Here's a tip for detailing Blueback. This will enhance the appearance of the line running beneath the upper casing and the hull. In the pictures of Blueback the casing appears like thick sheet metal, and the gap between the casing and the hull is dark and pronounced. This is well-represented on the model, but it can be improved.
First, deepen the line of demarcation with a scribing tool. I used the tip of a half-round needle file. I ran the file, flat side agaist the hull, back and forth along the gap, pushing inwards. The material cuts readily. Work carefully, both to avoid scratches and to avoid going too deep (don't worry, there is plenty of fiberglas there). Anyway, you don't have to go very deep to achieve the effect. 1/16" is plenty. Sand to remove any marks or scratches left by the tool.
Now paint the hull. I used floquil paints, 60% engine black and 40% grimy black. After trying various mixes, this one seemed to yield a scale black that I could believe was black, and yet was light enough to see the surface clearly. Next, take a thin detail brush and lay down a line of engine balck inside the gap between the upper casing and the hull. The paint should cover the undersurface of the gap, as well as extend from the gap along the hull to the point where you can see it when viewing the hull from directly above. Next, take the 60%/40% hull color mix and, holding the airbrush directly above the casing, spray down along the gap, following the hull so as to leave the black "shadow" just under the lip of the casing.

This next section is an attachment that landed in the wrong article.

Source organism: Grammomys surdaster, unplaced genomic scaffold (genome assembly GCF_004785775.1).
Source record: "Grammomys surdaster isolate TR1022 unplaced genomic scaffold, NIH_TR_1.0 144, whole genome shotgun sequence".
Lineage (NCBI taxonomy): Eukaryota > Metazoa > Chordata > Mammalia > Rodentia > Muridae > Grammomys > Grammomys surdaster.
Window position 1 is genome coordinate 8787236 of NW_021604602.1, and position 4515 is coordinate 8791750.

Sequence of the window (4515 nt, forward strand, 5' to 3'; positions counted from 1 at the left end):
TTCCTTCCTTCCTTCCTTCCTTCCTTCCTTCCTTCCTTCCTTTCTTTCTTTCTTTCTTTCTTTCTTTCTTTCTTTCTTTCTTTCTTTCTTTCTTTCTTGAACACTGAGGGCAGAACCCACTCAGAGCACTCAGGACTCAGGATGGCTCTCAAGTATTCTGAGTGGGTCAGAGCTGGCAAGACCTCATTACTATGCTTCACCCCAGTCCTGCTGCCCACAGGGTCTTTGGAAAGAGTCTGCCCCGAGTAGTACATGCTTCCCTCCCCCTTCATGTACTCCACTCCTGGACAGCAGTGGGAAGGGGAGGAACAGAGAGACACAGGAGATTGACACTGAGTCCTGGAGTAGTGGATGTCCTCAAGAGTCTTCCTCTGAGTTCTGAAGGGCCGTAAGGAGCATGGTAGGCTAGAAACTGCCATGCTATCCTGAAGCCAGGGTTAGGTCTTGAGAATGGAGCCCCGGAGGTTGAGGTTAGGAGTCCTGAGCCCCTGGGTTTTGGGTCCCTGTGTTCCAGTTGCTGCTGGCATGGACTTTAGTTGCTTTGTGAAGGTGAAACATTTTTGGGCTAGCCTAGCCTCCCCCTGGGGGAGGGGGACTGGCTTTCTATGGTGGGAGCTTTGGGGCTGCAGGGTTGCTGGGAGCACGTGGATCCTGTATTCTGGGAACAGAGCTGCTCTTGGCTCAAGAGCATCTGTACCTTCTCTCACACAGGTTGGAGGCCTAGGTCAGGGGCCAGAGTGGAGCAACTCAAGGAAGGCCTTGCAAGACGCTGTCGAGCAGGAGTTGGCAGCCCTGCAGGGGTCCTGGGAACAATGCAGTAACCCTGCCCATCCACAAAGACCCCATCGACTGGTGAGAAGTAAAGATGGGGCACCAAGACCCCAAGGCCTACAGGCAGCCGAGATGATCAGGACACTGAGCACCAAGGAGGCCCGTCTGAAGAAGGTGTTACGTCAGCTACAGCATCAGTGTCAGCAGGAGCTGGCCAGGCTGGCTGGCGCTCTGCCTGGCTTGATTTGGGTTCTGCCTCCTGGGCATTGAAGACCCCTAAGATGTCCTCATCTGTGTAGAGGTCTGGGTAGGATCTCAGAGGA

The results are very satisfying. When viewing Blueback there appears to be a real gap between the casing and the hull.
Question: does anyone have a technique to represent the sheet-metal-over frame pattern we see on the sails of some boats?